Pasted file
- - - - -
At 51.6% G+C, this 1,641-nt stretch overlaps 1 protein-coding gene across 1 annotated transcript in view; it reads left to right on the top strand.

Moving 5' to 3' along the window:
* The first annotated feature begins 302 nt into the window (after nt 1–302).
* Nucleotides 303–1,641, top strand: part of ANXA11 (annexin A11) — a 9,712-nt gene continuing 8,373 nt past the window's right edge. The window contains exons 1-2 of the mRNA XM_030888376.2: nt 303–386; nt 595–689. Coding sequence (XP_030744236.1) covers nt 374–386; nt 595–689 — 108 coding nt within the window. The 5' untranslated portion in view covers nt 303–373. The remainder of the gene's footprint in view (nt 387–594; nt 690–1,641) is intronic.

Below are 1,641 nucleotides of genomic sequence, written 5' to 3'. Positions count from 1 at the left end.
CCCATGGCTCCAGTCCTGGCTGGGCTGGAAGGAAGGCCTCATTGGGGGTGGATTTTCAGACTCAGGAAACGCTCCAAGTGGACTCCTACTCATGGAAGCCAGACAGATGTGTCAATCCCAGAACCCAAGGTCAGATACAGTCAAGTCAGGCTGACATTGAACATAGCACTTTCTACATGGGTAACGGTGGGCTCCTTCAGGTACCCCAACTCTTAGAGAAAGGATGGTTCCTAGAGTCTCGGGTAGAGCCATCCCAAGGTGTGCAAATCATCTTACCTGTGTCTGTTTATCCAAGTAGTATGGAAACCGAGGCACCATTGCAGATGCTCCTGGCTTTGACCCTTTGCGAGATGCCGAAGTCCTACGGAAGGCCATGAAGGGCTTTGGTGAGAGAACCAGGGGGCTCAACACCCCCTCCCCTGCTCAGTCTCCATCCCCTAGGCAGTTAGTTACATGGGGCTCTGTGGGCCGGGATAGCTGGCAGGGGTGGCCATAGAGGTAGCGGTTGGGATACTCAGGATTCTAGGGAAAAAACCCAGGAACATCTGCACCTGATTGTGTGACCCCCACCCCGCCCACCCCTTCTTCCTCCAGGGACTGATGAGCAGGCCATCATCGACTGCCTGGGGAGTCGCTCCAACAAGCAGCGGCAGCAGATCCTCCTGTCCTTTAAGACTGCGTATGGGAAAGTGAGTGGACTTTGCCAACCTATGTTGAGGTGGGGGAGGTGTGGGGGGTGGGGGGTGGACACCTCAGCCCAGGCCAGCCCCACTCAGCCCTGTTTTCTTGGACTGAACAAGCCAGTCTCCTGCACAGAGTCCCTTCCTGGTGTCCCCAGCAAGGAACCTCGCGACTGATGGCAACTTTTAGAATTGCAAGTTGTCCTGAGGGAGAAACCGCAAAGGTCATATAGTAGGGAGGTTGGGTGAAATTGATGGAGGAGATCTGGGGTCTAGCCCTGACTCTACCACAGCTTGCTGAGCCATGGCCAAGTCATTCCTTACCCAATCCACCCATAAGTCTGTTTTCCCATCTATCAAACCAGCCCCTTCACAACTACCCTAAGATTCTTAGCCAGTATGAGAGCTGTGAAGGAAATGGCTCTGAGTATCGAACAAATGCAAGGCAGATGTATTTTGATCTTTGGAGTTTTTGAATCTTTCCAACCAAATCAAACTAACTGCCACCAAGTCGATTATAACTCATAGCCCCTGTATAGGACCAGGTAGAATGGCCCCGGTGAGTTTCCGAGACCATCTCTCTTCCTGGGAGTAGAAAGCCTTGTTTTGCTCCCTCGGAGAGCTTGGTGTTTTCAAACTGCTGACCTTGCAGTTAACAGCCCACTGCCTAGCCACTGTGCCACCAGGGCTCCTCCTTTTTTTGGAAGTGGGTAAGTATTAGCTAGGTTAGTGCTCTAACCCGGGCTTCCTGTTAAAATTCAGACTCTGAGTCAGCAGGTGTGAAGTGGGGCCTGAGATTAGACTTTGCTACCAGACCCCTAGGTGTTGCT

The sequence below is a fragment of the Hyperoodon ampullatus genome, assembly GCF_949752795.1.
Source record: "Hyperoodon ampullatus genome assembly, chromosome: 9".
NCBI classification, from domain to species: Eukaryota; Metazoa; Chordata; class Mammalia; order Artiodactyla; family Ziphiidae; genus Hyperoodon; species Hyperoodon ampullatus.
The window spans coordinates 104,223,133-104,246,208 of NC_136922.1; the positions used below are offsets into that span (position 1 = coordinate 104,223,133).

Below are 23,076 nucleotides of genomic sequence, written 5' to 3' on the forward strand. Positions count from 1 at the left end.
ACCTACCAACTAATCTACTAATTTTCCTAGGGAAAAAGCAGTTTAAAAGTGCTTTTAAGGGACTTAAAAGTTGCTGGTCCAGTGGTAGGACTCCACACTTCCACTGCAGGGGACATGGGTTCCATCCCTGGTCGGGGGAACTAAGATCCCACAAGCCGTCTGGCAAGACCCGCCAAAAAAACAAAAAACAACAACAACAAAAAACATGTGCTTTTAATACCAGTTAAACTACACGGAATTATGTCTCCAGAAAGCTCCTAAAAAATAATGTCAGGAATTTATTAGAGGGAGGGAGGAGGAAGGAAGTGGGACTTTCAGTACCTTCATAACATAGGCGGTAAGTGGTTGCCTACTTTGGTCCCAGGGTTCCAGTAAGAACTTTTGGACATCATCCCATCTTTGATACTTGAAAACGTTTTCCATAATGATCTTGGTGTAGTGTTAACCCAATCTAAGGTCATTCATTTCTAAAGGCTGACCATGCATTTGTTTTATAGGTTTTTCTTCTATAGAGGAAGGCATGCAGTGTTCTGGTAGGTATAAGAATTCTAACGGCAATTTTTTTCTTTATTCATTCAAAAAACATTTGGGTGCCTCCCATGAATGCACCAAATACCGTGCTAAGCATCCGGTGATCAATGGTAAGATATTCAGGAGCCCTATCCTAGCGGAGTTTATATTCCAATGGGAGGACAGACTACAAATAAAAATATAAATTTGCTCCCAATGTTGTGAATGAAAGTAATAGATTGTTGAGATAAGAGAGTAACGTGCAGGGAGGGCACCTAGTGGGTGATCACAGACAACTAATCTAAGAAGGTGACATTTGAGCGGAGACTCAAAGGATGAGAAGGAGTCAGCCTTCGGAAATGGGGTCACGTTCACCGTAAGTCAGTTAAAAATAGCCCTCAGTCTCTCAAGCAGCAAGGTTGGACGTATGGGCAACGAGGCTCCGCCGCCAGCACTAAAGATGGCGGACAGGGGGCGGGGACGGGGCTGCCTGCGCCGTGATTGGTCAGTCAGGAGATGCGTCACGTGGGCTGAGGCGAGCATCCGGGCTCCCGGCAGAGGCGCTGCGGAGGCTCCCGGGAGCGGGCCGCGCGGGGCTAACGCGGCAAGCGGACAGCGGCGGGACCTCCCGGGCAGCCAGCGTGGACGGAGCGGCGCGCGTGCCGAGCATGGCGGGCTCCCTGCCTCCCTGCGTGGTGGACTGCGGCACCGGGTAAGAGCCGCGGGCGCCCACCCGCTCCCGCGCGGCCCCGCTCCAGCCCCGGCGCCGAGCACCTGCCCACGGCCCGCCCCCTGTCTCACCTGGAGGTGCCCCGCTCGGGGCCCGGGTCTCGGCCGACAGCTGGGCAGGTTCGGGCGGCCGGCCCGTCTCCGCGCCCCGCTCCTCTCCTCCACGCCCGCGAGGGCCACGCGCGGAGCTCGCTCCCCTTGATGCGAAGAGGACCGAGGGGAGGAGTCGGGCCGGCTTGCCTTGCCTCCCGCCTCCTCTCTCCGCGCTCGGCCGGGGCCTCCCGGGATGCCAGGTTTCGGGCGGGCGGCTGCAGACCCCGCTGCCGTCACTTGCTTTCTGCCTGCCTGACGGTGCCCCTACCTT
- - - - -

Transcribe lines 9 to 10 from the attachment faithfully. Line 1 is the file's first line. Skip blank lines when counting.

NCBI classification, from domain to species: Eukaryota; Metazoa; Chordata; class Mammalia; order Artiodactyla; family Ziphiidae; genus Hyperoodon; species Hyperoodon ampullatus.
The window spans coordinates 104,223,133-104,246,208 of NC_136922.1; the positions used below are offsets into that span (position 1 = coordinate 104,223,133).